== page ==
Arthur had been purchasing courses from The Teaching Company for many years. I remembered seeing a bookcase full of them in his office, including several older ones on videotape, pre-dating the DVD era. The three I held illustrated his eclectic taste and the breadth of his curiosity.
“Now you know how I fight off depression,” he said. “I learn about wine… and other things.”
“But you do admit you’ve been depressed?” I asked him.
“You know it’s my lot,” he said. “But, as Abraham Lincoln said, it’s a misfortune, not a fault.
“I had a couple of gloomy days, yes. But I’m feeling better.”
“What brought it on?” I asked. “Or do you know?”
“In this case, I do,” he answered. “I had a great weekend. One of my former students dropped by on Saturday. Peter Hanley. I read you an email he sent me a few weeks ago. He was on his way home from grad school for spring break. This is about half way for him, so he came by and we had lunch together. Spent about three hours with him. He’s easy to talk to, and the time flew by.
“Then, on Sunday, I preached at a small church where another one of my former students serves as pastor. Several other students worship there, and I had a great time visiting with them. On the way home, Ellie told me she had not seen me so animated and obviously enjoying myself for many months. I’m sure she was right.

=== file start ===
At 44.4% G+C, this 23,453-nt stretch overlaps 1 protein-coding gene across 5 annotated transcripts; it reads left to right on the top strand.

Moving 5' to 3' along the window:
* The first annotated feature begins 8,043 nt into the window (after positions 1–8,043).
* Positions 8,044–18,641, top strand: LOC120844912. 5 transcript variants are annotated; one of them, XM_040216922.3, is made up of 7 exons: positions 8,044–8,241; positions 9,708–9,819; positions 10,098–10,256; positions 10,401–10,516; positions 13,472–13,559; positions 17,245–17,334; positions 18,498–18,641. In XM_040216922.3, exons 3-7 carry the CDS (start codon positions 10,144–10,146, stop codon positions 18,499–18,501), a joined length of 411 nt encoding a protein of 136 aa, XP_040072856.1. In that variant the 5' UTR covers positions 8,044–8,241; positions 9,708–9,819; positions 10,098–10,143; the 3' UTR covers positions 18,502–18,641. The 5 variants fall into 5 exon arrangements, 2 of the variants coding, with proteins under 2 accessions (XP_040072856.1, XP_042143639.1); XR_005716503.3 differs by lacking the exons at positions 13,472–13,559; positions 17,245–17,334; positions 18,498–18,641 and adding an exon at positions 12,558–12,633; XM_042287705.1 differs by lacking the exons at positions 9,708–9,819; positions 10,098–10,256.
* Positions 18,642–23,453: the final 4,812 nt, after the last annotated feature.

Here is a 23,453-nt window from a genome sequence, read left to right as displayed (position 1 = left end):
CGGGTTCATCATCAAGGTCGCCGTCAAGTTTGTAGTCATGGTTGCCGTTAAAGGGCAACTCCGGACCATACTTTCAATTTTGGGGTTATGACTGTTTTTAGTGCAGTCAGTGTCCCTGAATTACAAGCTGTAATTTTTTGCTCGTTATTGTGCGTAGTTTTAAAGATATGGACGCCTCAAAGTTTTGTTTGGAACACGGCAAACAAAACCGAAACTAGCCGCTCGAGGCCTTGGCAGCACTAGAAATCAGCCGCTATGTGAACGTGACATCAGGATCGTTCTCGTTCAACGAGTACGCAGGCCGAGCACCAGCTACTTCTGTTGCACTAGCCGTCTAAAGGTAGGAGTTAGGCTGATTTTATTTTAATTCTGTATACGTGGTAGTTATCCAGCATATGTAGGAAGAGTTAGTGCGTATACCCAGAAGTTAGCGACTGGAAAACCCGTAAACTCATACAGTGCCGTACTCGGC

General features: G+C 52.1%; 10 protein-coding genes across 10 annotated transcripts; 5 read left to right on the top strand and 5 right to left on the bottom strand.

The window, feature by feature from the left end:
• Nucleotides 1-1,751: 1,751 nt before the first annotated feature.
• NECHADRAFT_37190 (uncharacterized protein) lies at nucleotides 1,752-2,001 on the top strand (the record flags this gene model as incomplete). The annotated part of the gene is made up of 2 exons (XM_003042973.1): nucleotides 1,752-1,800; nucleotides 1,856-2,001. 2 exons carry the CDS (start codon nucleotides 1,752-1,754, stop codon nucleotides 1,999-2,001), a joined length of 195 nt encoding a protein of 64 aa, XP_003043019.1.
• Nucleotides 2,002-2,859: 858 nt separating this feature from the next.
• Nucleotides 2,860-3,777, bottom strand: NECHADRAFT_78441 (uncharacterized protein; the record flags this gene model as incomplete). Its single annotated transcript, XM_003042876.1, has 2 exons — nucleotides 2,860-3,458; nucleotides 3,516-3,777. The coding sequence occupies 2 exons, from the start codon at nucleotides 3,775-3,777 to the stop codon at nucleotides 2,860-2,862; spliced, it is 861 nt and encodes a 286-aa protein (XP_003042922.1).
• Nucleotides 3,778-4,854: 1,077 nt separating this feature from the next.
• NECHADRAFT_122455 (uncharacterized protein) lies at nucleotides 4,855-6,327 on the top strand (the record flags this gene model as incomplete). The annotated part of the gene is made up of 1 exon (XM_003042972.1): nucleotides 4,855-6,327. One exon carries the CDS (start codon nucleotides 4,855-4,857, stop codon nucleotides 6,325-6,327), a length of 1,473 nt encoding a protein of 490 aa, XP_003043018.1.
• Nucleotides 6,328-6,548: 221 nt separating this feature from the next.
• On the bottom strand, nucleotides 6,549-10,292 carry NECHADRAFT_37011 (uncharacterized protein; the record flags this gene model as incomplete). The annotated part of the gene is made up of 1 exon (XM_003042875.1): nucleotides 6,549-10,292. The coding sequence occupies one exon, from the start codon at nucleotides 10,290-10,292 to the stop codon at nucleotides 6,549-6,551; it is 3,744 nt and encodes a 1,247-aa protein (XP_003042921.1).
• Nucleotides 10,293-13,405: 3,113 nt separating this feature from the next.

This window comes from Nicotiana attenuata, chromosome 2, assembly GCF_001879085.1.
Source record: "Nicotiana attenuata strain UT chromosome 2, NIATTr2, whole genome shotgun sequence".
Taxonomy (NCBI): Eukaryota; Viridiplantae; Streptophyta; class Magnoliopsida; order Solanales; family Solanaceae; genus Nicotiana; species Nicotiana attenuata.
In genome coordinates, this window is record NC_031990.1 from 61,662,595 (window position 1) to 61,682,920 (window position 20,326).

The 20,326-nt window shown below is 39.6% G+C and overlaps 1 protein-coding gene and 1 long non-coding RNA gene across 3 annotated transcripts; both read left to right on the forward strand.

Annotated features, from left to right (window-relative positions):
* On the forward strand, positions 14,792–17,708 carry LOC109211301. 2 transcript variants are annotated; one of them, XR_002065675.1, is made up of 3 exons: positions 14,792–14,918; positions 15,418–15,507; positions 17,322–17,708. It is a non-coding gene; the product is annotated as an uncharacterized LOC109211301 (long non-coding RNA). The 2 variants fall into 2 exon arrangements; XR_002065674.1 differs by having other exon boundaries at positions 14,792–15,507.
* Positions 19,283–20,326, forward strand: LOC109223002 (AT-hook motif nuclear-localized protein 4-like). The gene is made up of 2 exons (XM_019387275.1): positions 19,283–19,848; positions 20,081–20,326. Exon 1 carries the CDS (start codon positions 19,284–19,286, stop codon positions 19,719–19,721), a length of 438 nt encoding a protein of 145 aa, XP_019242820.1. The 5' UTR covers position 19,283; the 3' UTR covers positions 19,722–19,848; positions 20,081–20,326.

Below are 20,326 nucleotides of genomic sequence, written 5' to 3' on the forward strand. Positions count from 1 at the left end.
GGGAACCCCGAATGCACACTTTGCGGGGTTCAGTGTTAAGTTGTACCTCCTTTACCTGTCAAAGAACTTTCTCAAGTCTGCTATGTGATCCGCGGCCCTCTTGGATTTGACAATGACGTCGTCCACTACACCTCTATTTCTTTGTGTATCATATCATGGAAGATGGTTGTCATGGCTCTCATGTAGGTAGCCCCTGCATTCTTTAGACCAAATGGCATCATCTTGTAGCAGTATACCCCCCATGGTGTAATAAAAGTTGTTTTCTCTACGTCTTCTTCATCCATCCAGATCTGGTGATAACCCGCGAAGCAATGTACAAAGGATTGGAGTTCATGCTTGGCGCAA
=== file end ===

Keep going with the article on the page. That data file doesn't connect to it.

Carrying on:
“But then, on Monday, I got hit with the Elijah syndrome.”
“What’s that?” I asked.
“You remember the Old Testament story of Elijah on Mount Carmel. When he prayed, God sent fire from the sky to consume the sacrifice and the altar after the prophets of Baal had failed in a similar attempt.
“Shortly after that tremendous event, Elijah fell into a deep depression, even asking God to take his life. It seems we are vulnerable to discouragement just after we have experienced something really positive and uplifting. At least I’ve found that to be true too often.
“I started thinking about how much I missed the classroom and that kind of interaction with students on a regular basis, and I fell into what Ellie calls a ‘blue funk.’ Fortunately, with the help of the Daily Office and these new courses from The Teaching Company, this one was fairly short-lived.”
“I’m glad to know that,” I said. “Does that mean you will be putting out some new blog posts pretty soon?”
I had noticed that Arthur had not published a blog post for nearly two weeks. In the past, that had signaled a downturn in his mood. I now assumed that had been the case this time as well.
“I’m not sure,” he said. “I’m struggling in that area right now. Do you have a few minutes? It might help me to talk about it.”
“I’d be happy to be of help, if I can,” I said.
“Good,” Arthur said. “I’ll make some tea.”